On this day in 1479, a young Thutmose III ascended to the throne of Egypt with his aunt and stepmother Hatshepsut as co-regent. Due to her stepson’s young age, Hatshepsut effectively rules ancient Egypt for 22 years as the fifth pharaoh of the eighteenth dynasty, one of the longest and most successful reigns of any woman in ancient Egypt.
Hatshepsut was the wife and half-sister of Pharaoh Thutmose II, who died only a few years into his reign. As her nephew and stepson Thutmose III, the next in line for the throne, was too young to rule alone, Hatshepsut became his co-regent. As the fifth pharaoh of the eighteenth dynasty, Hatshepsut inaugurated a long era of peace and stability in ancient Egypt.
Though her reign was mostly peaceful, Egyptologists believe Hatshepsut led several successful military campaigns in Nubia, the Levant, and Syria, early in her career. She also organised an expedition to the Land of Punt, which brought myrrh, myrrh trees, and Puntites back to Egypt. The expedition was commemorated in relief at Deir el-Bahri. She re-established trading relationships lost during previous conflicts, bringing wealth to her kingdom.
That wealth allowed the female pharaoh to embark upon a series of ambitious construction projects that would raise the caliber of ancient Egyptian architecture to a standard unrivaled by any other culture for more than one thousand years. Among her building projects were twin obelisks at the Temple of Karnak, the restoration of the original Precinct of Mut, the Red Chapel shrine at Karnak, and the Temple of Pakhet. Hatshepsut’s masterpiece project, however, was her mortuary temple. Built in a complex at Deir el-Bahri, it was a colonnaded structure of perfect harmony atop a series of terraces once graced by lush gardens. This and other buildings of her Deir el-Bahri complex are considered significant advances in architecture of the time.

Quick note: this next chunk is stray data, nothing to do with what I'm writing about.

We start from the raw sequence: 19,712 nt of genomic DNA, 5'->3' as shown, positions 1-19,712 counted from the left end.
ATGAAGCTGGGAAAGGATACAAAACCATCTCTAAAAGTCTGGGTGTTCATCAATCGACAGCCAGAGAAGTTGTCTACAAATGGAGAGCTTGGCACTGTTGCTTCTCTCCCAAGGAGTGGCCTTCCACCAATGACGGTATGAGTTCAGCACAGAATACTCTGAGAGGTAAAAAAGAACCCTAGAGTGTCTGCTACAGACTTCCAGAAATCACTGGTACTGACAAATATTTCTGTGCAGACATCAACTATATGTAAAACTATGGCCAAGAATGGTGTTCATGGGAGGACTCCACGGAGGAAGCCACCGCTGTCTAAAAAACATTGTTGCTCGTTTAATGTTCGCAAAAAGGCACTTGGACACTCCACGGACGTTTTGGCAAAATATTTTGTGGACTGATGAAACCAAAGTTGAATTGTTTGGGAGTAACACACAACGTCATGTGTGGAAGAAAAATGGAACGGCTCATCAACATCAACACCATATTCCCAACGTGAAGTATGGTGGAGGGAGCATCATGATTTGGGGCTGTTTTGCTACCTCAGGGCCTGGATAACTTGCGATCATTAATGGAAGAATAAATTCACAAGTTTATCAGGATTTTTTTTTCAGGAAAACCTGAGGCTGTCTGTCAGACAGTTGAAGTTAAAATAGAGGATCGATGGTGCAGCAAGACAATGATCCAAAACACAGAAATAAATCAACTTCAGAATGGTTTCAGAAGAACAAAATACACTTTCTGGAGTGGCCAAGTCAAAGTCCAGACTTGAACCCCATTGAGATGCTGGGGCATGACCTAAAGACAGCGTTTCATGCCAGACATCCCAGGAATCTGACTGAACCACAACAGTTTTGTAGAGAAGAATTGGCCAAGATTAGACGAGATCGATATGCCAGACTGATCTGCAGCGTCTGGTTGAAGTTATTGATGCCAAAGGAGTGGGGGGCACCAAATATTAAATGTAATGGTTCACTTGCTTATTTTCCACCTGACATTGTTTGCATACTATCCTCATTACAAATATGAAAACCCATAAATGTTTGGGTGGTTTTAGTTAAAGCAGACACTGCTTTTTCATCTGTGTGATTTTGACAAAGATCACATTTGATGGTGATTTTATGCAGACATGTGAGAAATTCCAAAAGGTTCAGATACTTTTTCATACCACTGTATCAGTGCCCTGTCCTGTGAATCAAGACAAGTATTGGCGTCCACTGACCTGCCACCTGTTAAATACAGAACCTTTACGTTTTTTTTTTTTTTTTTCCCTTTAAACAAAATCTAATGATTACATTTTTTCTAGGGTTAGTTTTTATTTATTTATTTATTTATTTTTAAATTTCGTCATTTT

After Hatshepsut’s death in 1458 BC, Thutmose III began his solo reign over ancient Egypt. As sixth pharaoh of the eighteenth dynasty, he oversaw at least 17 military campaigns that conquered land from Niya in North Syria to the fourth cataract of the Nile in Nubia, creating the largest empire Egypt had ever seen. Toward the end of his 54-year reign (including the 22 years he was co-regent with Hatshepsut), Thutmose III attempted to remove Hatshepsut from historical and pharaonic records. Images and cartouches of the Hatshepsut were chiseled off, her statues were smashed or disfigured, and attempts were even made to wall up her obelisks. It is unclear exactly why Thutmose embarked on this incomplete erasure, but the result is that Hatshepsut was erased from Egyptian history until 1903, when British archaeologist Howard Carter found her tomb and rediscovered the famous female pharaoh for the first time in 3,500 years.
Credit: © dbimages / Alamy
Caption: Hatshepsut’s mortuary temple in Deir el-Bahri.